Milaeh Deaton

By Jack Nowlin

Young bareback riders wandered around behind the bucking chutes at the Junior World Finals presented by Yeti on Friday, either preparing for their ride or pausing to watch other competitors. It was the first day of competition for the rookie bareback division and most of the 20 contestants had a sense of nervous excitement about them.

Milaeh Deaton, meanwhile, sat on the ground, leaning against a fence panel. She waited patiently for her horse to be loaded into the pen while her dad, Cole, provided updates.

“Milaeah, I found your horse,” he said at one point.

Milaeh nodded, but chose to remain where she was rather than go check out the horse herself. After all, the 11-year-old from Gillette, Wyoming, had more pressing things on her mind other than her latest bareback ride.

“I was thinking, ‘After this, I might want to go get some ice cream,’” Milaeh said matter-of-factly. “And I want to go to the Venetian. There’s a few other things I wanted to do.”

Cole, Milaeh and Brooke Deaton.

Earlier, Milaeah had stood on the stairs behind the chutes watching some of the junior bareback riders compete inside the Wrangler Rodeo Arena. By the time the junior division had finished, outside of a couple re-rides, Milaeh was on the ground thinking of ice cream.

“I don’t like watching my division,” she admitted, “but I like watching the older ones. I don’t like knowing what the horses are going to do. I like having it all come at me at once.”

It’s a mature viewpoint, especially considering Milaeh has only been competing in the event for a year. Add in the fact that she is the only female competing in any of the roughstock events at this year’s Junior World Finals and it’s even more impressive.

But Milaeh’s parents, Brooke and Cole Deaton, have learned not to underestimate their daughter.

“I thought she was crazy when she first told me,” Brooke said. “I said, ‘You want to ride bareback?’ And she said, ‘Yeah, mom. I can do it’

“She always wants to try something once, experience different things and be well-rounded. She said, ‘Mom, this will be a part of being well-rounded.’”

The well-rounded Milaeh is also a gymnast (she missed her home meet to be in Vegas) and competes in pageants.

“I’m a Level 4 competitive gymnast and I’m also a Campbell County pageant queen – Young Miss Princess,” she said. “Next year hopefully Little Miss Wyoming will be open and I can do that.”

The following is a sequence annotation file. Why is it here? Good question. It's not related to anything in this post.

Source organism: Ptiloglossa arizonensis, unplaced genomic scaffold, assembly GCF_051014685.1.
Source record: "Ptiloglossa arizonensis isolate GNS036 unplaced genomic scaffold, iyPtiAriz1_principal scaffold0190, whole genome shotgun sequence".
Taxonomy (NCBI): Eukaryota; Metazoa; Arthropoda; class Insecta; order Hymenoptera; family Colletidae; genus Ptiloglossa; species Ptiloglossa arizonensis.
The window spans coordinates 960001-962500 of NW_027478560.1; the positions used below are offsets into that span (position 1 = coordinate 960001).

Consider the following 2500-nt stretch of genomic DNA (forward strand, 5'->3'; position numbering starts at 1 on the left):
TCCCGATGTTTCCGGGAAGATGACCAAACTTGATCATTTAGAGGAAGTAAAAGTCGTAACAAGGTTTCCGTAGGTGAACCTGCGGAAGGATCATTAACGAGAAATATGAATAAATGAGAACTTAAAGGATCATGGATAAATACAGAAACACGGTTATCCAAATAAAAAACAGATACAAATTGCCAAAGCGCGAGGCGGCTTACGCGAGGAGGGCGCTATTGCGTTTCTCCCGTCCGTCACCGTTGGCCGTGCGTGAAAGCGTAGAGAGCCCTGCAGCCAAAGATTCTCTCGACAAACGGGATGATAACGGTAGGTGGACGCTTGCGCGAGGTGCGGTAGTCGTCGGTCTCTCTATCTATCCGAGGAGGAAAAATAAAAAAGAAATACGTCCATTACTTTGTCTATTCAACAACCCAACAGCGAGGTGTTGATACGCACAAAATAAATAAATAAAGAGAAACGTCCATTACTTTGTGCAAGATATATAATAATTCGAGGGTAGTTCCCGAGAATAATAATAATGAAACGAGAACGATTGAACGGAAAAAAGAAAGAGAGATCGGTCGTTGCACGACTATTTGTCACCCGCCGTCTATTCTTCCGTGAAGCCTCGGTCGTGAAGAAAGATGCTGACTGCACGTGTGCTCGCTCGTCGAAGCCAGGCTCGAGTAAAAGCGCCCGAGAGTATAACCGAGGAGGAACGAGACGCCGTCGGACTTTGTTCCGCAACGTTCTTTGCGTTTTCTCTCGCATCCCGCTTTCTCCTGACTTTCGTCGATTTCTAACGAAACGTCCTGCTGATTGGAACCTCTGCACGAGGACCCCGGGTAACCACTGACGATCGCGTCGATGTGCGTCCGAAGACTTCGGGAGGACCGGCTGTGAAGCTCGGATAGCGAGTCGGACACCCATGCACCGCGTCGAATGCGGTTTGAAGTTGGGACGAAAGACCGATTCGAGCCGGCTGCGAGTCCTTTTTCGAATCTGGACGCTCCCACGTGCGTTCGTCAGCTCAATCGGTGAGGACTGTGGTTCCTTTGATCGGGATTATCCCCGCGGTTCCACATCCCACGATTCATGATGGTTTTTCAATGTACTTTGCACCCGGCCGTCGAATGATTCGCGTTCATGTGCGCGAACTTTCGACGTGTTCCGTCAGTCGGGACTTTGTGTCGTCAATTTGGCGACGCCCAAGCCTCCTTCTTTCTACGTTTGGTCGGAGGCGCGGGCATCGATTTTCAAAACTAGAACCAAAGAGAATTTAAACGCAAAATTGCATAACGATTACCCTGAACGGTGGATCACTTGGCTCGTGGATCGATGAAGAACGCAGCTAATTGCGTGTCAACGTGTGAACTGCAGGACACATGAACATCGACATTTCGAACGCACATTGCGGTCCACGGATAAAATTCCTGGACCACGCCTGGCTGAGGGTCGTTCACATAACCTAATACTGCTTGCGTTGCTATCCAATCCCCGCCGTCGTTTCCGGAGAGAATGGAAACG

No one who knows Milaeh doubts she’ll succeed. After all, she qualified for the Junior World Finals with slightly more than a year of competition under her belt. She won a qualifier in Gillette to advance to the High Plains finals in Fort Pierre, South Dakota, where she punched her ticket to the Junior World Finals.

“I was watching (rodeo on) TV at my aunt and uncle’s cabin and I said, ‘I really want to try that!’” Milaeh recalled of her introduction to bareback. “I really like the adrenaline, it’s like my favorite thing ever. I got on my first horse and I was like, ‘This is so fun!’”

At first, Brooke was hoping Milaeh’s latest passion was a one-and-done affair. Obviously, that proved not to be the case.

“She went out there and gave it a try and I asked her if she was done with it,” Brooke said.” She said, ‘Oh no, now I just have a better idea of what to expect.’ She wanted to keep going from there and she has not stopped. She has worked hard and we are in total support of her.”

As for being the only girl competing in roughstock at most rodeos, Milaeh said it has its benefits.

“Actually it’s really fun,” she said. “At the (High Plains) finals we were all taking our pictures and all the boys were mixed up. So I went over and placed them in order and made sure they smiled. Yeah, I like being the only girl.”

Friday, Milaeh was the final competitor in the rookie bareback division. As her horse entered the alley and was loaded into the chutes, Cole came over to help Milaeh finish preparation for her ride. She stretched as her dad made one final check on her horse.

“I think I was more nervous about her ride than she was,” Cole admitted. “But as long as she’s having fun, I’m having fun.”

Cole and Milaeh went through a final checklist before her ride. He then helped her over the chute and on top of her brown-and-white painted pony. Milaeh worked to get comfortable as she received instructions from her dad and arena officials.

She grabbed the rope with her left hand, laid back and nodded her head. The gate swung open and her horse burst out of the chute. As the horse raced to the middle of the arena. Milaeh started to drift off to the right side but she never lost contact.

The 8-second buzzer sounded and Milaeh remained on top of the horse, her hand caught in the rigging. The pick-up men and pony muggers raced in to free her, but then her left leg got hung up. Apparently, after waiting so long for her ride, Milaeh decided to make it last.

She scored 51 points for her efforts; definitely not the score she was hoping for, but it was enough to place her ninth in the first round.

And how was Milaeh going to celebrate?

“I think I’m going to go get some chocolate ice cream,” she said with a smile.

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